Then there's the character of Olivia who is an advanced version of the high school mean girl b***h that most of the girl's in her class are scared of. Being on the receiving end of attention from that girl created dread to the extreme and created nausea if you found yourself in one of her classes; especially when you were walking in the halls between classes. They always managed to find acolytes who lived to kiss their ...rings. Then way too often they would turn on these girls using information they'd gotten from them supposedly in confidence. Some of the minor characters in the books seemed to be kind of formulaic; particularly her roommate and her mother. The mother in particular is a little too over the top. Although Stacy's dad is sometimes kind of like that for us. Which reminds me if there are spelling or grammatical errors, blame him.
This is a really great listen; even for people who aren't 19 year old lesbians; give it a shot.
I wanted to like this one I really did and for the three and a half hours I did. Eventually though the whole "I can't say anything about who I really am. First due to not trusting anyone not to sell her out to the paparazzi; then because if he knew the person she really was he wouldn't like her. In the meantime anyone who's read listened to this genre knows it's gonna come around and bite her on some portion of her anatomy. Please writers, try a little harder to come up with a plot that doesn't include these same old cliched plot devices. Even with so many positive aspects that beg for a recommendation I do believe that I've reached my limit for the same 'ol thing.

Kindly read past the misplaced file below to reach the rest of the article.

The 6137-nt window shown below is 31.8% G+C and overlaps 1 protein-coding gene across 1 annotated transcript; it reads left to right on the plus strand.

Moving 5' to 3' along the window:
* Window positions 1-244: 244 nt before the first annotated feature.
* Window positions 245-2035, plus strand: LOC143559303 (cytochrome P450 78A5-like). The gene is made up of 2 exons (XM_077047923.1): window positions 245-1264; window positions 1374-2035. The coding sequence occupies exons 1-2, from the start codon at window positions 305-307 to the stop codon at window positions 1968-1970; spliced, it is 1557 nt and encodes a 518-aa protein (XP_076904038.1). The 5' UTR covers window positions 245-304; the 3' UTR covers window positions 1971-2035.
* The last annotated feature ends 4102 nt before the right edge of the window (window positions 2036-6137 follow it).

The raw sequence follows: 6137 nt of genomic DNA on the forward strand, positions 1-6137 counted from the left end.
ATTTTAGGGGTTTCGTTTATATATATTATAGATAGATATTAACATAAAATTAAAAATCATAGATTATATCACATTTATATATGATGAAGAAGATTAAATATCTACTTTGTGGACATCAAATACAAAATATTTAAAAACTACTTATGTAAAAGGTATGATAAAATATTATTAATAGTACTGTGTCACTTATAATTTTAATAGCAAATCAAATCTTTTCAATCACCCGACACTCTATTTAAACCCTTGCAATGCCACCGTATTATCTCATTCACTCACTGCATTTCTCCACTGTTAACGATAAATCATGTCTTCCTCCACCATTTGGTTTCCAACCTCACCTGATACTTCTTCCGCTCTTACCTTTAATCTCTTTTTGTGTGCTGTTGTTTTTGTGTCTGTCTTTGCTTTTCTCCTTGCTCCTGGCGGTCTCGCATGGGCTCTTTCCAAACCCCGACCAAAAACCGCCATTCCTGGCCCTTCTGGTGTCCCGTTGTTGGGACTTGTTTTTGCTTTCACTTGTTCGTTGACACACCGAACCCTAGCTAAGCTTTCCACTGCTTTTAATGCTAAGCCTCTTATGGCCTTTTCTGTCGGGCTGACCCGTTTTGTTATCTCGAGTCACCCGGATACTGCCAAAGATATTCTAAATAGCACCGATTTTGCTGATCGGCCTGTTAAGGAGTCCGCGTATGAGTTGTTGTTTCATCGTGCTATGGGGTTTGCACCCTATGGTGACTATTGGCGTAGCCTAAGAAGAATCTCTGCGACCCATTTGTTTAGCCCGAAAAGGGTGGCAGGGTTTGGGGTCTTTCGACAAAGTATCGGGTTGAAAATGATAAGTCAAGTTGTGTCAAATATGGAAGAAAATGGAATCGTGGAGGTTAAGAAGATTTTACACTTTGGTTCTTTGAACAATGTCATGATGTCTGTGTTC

The back story is excellent and there are portions of this audiobook that are really good. It's just unfortunate that getting to those portions involves wading through long, tedious, overly detailed sections of text that made me long for the printed page where I could skim through such detritus. I found it unfortunate because I really liked the concept and the author's knowledge of the high level competitive swim world appears sound. As much as I liked the idea of this selection I can't recommend it.
Lexi Morgan's hands have an incredible power; when she touches an object it's history is transmuted into her. Her Sister Allison and her husband and child are in the midst of a severe crisis; including living in a haunted house. Lexi's niece Chloe has evidently inherited some paranormal abilities of her own because she is being afflicted by ghosts. When Allie's husband and Chloe's father is found in the trunk of his car, then Chloe goes missing, obviously something is not right in River City. There are huge holes in the plot and bright people doing stupid things for no apparent reason. On the positive side Lexi is a spirited offbeat character and Gabriel the cop isn't too much of a cliche. The narrator Andi Arndt does an excellent job; it's not too strong of a recommendation but it is a recommendation.